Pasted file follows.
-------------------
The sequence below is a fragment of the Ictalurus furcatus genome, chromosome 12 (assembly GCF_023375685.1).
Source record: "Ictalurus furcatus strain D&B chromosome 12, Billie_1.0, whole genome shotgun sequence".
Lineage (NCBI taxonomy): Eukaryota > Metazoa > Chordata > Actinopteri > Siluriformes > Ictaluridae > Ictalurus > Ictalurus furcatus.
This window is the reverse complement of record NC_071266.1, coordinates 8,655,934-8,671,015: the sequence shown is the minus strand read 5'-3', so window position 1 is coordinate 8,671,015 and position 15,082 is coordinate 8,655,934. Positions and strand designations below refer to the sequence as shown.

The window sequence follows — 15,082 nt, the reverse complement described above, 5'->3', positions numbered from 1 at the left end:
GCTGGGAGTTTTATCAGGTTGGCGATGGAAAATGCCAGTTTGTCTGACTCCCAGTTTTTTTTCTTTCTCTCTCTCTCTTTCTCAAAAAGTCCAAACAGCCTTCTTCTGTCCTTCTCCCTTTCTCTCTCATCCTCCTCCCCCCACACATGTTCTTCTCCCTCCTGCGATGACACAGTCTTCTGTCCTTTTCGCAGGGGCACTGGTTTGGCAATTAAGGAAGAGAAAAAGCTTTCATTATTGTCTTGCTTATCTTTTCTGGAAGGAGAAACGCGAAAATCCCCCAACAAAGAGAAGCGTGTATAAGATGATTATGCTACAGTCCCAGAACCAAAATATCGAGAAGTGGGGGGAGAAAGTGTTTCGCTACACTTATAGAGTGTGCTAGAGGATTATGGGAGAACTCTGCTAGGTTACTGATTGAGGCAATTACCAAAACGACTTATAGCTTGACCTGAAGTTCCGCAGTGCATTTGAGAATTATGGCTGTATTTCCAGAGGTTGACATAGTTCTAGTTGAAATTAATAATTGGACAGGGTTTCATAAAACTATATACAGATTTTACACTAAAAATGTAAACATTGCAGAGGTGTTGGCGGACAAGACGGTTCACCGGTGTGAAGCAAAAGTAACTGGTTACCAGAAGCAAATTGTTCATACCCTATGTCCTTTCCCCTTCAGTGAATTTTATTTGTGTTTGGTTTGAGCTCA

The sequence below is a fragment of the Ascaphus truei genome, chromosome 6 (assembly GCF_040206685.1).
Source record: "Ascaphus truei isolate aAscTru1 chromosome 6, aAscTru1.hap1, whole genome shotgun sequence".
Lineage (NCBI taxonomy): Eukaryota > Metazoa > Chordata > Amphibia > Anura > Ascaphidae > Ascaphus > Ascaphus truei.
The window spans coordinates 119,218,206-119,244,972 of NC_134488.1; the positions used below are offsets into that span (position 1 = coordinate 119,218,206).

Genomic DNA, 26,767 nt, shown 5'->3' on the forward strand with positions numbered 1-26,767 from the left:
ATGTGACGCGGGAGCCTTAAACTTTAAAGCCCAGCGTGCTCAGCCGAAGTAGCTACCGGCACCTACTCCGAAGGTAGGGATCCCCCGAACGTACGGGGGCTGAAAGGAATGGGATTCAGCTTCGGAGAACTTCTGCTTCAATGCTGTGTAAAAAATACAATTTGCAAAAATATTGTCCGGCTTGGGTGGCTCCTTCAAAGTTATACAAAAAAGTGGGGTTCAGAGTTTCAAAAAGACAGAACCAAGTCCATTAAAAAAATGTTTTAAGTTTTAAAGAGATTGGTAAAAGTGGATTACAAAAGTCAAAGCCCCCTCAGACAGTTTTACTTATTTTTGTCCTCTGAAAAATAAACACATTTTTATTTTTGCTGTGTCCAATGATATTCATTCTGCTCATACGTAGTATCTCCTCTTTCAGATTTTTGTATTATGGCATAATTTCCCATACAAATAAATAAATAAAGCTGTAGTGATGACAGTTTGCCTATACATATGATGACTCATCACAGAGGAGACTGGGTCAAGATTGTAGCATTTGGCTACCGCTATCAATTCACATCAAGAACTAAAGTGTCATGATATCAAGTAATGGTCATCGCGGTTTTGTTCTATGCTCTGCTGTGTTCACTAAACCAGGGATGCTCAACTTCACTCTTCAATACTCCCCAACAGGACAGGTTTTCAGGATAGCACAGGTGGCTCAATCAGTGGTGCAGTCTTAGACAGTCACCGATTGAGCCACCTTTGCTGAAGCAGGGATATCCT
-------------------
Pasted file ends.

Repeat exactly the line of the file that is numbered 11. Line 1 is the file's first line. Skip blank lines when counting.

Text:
Genomic DNA, 26,767 nt, shown 5'->3' on the forward strand with positions numbered 1-26,767 from the left: